This paper draws on ethnographic research carried out in Birmingham, UK - a city significant for its sizeable Muslim population and its iconic role in the history of minority ethnic settlement in Britain - to consider how associations of place and ethnicity work in different ways to inform ideas about 'Muslim community' in twenty-first-century Britain. The paper charts happenings around a local event in an area of majority Asian settlement and how representations of the area as a place of Muslim community were used to implicate it in the 'war on terror'. The paper goes on to show how this sensibility is disrupted by Muslims themselves through alternative engagements with space and ethnicity. The paper argues that these offer a ground for making Muslim community in ways that actively engage with histories and patterns of ethnic settlement in the city rather than being determined by them.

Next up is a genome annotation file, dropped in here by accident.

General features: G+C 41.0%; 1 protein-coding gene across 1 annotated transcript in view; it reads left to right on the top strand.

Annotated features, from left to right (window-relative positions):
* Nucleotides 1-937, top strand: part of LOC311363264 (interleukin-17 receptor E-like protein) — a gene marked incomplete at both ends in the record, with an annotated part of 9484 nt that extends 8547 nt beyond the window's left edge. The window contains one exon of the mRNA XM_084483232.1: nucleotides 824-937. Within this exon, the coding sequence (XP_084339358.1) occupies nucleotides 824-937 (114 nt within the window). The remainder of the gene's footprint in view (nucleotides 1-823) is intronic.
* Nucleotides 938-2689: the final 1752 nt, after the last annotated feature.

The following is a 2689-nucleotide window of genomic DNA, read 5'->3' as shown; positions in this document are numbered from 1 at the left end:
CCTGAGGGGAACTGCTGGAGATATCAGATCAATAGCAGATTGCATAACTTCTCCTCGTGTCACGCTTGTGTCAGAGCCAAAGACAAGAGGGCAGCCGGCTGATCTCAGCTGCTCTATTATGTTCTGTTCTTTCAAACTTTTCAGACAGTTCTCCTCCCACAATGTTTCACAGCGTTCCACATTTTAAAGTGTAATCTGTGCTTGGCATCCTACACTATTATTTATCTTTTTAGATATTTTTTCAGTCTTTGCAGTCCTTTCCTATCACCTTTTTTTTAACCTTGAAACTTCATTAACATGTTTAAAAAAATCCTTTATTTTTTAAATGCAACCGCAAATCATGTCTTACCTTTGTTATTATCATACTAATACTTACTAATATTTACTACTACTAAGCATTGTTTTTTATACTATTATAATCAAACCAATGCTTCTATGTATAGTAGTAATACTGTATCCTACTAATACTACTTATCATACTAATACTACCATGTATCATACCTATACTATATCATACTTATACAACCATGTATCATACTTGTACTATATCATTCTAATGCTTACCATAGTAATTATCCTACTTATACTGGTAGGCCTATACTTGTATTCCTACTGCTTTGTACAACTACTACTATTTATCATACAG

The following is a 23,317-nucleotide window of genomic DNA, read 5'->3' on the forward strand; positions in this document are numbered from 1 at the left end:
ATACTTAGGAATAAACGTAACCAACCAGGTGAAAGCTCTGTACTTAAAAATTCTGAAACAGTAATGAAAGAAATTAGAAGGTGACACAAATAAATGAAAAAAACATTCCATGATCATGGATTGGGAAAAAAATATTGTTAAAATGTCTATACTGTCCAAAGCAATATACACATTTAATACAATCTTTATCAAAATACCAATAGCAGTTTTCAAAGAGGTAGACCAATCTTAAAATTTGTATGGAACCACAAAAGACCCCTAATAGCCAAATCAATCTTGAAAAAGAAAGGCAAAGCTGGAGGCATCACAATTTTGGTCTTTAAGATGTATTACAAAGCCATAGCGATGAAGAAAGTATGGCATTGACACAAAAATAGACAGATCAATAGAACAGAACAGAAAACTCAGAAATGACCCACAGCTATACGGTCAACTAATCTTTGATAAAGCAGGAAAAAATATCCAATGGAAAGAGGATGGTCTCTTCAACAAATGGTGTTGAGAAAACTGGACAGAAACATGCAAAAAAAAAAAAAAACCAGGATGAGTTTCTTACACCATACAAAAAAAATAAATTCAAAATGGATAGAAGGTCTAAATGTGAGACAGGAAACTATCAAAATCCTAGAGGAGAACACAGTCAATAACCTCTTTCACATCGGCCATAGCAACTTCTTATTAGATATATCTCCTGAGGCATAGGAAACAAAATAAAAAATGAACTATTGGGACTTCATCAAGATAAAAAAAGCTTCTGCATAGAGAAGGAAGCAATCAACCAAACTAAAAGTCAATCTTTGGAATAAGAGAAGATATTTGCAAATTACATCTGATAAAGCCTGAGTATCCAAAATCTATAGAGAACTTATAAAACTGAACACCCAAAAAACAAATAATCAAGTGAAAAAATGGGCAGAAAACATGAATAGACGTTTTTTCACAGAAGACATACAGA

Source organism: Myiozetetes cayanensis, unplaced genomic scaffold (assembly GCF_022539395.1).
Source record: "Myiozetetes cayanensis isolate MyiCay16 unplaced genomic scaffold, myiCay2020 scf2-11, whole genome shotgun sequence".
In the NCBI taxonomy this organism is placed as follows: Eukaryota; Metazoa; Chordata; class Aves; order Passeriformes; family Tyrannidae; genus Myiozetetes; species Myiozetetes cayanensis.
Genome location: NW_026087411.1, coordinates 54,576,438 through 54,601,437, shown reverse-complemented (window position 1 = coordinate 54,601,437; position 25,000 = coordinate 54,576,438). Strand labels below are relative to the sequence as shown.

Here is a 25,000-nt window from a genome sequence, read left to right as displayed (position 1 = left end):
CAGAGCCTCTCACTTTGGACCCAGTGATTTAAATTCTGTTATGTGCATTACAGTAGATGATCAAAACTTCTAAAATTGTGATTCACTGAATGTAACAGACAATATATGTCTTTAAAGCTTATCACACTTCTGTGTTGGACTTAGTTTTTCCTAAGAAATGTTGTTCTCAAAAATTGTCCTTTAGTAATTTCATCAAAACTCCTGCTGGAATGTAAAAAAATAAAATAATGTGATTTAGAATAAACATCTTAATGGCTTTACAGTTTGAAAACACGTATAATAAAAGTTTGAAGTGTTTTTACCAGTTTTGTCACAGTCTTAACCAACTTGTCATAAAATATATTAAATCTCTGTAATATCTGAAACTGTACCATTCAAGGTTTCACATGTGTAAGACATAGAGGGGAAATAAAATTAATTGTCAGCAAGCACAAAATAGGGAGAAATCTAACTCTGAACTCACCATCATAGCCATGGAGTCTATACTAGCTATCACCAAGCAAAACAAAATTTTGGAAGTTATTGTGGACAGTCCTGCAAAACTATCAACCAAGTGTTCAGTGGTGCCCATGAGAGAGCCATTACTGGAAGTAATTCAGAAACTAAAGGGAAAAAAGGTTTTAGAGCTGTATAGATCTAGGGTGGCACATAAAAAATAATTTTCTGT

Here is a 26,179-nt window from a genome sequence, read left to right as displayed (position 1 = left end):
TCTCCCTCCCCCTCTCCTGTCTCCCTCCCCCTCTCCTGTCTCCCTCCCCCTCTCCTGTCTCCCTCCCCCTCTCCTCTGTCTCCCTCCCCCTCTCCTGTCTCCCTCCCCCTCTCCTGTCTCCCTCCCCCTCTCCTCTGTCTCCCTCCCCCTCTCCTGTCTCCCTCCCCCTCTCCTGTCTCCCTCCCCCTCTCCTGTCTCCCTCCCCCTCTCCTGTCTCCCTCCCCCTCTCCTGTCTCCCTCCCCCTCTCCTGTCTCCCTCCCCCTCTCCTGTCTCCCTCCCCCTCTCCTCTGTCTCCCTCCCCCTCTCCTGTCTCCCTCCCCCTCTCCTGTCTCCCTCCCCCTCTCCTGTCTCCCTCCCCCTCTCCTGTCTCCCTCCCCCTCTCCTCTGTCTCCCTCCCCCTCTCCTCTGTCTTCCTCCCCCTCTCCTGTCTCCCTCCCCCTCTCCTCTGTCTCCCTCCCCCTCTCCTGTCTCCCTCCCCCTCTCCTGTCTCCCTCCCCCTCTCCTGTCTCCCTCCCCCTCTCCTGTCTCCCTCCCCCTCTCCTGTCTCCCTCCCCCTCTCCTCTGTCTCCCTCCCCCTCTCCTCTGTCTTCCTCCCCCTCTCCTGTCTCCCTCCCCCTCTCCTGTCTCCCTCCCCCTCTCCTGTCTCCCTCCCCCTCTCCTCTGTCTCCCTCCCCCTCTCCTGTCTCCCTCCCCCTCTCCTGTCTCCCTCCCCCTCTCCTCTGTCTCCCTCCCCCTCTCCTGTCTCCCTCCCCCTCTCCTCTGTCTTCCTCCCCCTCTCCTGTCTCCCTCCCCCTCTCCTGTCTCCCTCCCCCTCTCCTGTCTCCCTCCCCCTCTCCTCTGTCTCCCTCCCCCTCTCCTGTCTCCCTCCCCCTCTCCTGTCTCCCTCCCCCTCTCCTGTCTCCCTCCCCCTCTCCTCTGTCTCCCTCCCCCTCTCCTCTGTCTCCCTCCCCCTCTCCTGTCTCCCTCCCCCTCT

|Title of host publication||New racial landscapes|
|Subtitle of host publication||contemporary Britain and the neoliberal conjuncture|
|Editors||Malcolm James, Helen Kim, Victoria Redclift|
|Place of Publication||London (UK)|
|Number of pages||15|
|Publication status||Published - 2015|